Students seek to re-establish recycling in Canal Winchester

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By Linda Dillman
Staff Writer

Three environmentally aware seniors from Canal Winchester High School want to bring back an active recycling program to the city.

Abigail Hall, Bryce Palmer and Austin Keyse asked Canal Winchester City Council to consider a program they are proposing to hold regular community collection days at convenient school sites.

“We’ve been stigmatized as a generation that doesn’t care,” said Hall. “We want to change that perception.”

Palmer noticed the amount of trash that goes to a landfill with and without recycling and called the situation “atrocious.” Keyse, who is in an environmental science class along with Palmer and Hall, wants to bring recycling back to the community in an effort to help the environment.

“Although 75 percent of American waste is recyclable, only 30 percent of it actually is recycled,” Keyse said. “We want less waste pollution in Canal Winchester. It takes 500 years for a plastic water bottle to decompose. Sixty percent of material buried in a landfill could be recycled.”

Palmer said, not only can recycling contribute to a healthier community, an active recycling program can pay for itself within a few years and has the potential to bring money into Canal Winchester.

The students held discussions with elementary school principals regarding the use of school parking lots as collection sites with the help of Waste Management and/or the Solid Waste Authority of Central Ohio.

“Our plan is to set up bi-weekly community clean-up days with volunteers,” said Palmer. “We need to get SWACO or Waste Management to bring in recycling bins. SWACO offers paper foldables we can hand out on recycling days and we can tweak that (information on what is recyclable) to what we want to take in.”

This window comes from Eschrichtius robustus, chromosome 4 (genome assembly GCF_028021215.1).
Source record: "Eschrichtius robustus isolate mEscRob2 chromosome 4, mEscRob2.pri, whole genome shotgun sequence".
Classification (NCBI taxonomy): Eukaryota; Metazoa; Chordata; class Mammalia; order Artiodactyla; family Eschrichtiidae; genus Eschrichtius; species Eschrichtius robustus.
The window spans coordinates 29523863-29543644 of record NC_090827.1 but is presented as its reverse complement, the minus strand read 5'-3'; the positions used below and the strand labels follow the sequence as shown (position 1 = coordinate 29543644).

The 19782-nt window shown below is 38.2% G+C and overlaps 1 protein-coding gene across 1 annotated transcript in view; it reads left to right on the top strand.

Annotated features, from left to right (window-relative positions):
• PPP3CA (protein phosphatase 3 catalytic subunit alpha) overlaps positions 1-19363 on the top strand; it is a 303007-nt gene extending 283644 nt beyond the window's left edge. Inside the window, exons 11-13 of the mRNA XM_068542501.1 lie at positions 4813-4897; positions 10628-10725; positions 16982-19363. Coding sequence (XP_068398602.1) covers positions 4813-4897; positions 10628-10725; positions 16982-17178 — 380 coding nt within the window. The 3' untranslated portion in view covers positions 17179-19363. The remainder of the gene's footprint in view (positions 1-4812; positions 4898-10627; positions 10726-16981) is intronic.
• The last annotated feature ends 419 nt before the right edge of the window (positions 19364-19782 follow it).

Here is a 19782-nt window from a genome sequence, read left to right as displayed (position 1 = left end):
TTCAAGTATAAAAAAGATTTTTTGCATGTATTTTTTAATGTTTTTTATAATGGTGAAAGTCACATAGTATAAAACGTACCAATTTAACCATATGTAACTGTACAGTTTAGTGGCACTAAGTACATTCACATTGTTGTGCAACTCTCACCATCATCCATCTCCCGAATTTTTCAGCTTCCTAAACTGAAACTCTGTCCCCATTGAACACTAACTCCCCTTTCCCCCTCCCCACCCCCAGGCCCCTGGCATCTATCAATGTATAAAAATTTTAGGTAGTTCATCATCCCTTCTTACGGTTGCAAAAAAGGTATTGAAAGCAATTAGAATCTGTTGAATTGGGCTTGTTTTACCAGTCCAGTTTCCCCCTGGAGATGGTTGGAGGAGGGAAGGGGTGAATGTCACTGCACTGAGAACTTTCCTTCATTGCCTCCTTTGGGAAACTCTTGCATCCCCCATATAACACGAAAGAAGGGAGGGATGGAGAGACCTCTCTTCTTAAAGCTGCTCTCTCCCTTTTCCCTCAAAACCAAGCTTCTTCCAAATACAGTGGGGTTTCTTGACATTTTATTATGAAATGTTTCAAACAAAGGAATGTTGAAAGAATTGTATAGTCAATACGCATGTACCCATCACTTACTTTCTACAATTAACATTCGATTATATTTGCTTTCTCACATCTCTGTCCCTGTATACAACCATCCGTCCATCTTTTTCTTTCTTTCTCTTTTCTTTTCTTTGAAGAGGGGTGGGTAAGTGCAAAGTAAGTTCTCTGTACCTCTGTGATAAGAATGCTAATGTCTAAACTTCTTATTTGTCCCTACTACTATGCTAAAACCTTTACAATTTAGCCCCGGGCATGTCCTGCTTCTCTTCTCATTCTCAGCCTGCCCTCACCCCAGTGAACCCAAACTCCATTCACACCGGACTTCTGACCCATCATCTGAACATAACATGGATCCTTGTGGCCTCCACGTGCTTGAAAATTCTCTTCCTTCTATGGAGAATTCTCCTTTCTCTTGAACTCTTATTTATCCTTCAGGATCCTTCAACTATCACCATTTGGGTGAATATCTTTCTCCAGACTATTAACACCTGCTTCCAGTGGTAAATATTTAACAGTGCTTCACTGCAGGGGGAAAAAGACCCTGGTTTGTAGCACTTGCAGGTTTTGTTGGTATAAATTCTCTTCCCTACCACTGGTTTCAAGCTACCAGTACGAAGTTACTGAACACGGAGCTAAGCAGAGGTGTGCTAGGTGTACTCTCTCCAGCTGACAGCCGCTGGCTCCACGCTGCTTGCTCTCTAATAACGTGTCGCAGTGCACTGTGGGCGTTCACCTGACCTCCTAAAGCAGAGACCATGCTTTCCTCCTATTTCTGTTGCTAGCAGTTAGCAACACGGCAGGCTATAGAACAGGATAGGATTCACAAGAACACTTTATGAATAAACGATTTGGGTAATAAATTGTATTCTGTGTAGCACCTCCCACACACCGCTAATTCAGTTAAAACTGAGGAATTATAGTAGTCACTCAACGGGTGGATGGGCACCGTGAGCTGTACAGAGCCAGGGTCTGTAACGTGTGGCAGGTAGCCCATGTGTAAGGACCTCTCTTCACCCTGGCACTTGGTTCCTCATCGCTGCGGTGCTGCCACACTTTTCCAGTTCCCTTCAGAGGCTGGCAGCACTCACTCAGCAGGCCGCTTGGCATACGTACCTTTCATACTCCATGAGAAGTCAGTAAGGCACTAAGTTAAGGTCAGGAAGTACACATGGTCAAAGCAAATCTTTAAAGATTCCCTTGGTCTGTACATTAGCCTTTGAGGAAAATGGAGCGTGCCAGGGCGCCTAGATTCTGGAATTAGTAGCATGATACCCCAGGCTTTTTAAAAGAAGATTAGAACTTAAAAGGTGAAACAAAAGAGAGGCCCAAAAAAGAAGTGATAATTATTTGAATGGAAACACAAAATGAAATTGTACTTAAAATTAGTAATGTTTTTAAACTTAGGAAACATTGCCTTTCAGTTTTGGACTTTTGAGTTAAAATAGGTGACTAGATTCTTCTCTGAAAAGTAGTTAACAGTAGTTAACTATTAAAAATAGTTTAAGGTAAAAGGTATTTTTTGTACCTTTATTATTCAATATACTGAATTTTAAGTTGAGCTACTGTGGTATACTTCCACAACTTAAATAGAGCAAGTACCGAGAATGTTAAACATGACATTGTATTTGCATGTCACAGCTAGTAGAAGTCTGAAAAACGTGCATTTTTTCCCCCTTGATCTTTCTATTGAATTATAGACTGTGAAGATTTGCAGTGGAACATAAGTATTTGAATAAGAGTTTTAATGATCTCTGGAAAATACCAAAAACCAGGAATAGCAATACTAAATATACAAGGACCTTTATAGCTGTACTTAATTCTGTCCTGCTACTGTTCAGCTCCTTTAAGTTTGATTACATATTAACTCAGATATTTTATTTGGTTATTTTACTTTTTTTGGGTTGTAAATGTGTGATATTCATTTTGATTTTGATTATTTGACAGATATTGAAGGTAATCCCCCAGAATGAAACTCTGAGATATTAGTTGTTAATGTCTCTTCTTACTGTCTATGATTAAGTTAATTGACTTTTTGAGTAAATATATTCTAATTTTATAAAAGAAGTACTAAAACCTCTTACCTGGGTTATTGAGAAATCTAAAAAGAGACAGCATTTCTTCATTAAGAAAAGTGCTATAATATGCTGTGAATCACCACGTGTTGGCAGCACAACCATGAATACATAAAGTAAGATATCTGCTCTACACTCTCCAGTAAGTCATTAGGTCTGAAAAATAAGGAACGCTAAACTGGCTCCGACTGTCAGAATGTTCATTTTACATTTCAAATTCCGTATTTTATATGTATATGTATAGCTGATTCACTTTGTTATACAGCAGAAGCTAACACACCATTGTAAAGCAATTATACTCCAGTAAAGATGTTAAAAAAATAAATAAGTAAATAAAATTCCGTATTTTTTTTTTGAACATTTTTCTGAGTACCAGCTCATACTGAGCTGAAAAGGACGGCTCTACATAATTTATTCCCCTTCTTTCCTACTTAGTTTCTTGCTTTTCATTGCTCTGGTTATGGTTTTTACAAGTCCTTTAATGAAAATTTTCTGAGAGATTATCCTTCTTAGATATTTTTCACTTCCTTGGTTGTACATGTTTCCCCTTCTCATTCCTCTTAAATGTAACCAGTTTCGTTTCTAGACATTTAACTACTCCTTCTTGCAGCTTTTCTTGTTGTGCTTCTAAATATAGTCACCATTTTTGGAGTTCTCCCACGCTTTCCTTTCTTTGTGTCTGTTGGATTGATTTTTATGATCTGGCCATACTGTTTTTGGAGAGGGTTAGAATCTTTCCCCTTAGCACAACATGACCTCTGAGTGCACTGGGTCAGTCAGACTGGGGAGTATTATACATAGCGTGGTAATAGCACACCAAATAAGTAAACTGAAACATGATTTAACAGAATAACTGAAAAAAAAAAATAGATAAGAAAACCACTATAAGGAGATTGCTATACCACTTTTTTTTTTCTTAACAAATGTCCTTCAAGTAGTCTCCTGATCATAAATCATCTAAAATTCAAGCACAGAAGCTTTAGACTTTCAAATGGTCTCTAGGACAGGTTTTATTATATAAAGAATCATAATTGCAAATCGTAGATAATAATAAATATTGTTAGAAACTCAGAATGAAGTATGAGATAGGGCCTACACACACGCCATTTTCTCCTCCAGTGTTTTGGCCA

Council President Bruce Jarvis suggested the students first work with Waste Management and then look to a different entity if the company is unable or unwilling to participate.

Public Service Director Matt Peoples said he had a preliminary discussion with Waste Management and that they are willing to sit down and talk with the students.

Hall wants to communicate with people and educate the community as to what can be recycled. She said the community is the best way to start small, but also have a big impact.

Jarvis said council is also frustrated on how to create a viable recycling program and, in conjunction with the students, will continue to keep pushing things forward.

“They’ve (Hall, Palmer and Keyse) done a ton of research and I’m very proud of them,” said Councilwoman Jill Amos. “This started out as a school project and they went from there. They reached out to Bruce (Jarvis), talked with the superintendent and they’ve come to the community coffees.”

Last year, Waste Management notified the city it was assessing a contamination charge of up to $69 per yard depending on the size of the container for excessive non-recyclable material (Hot Loads) found in community recycling bins in a parking lot near Stradley Park.

The city paid for standard recycling, but the new fees—if each container was deemed a Hot Load—would add over $22,000 to the weekly bill.

In addition, city crews were routinely dispatched to pick up the excessive overflow surrounding the bins dumped there by residents and businesses. The city was able to recover addressee information from some boxes and dispatched deputies to the properties to inform people they could be fined for littering.

The city recycling service ended last June 20 and all of the bins were removed.

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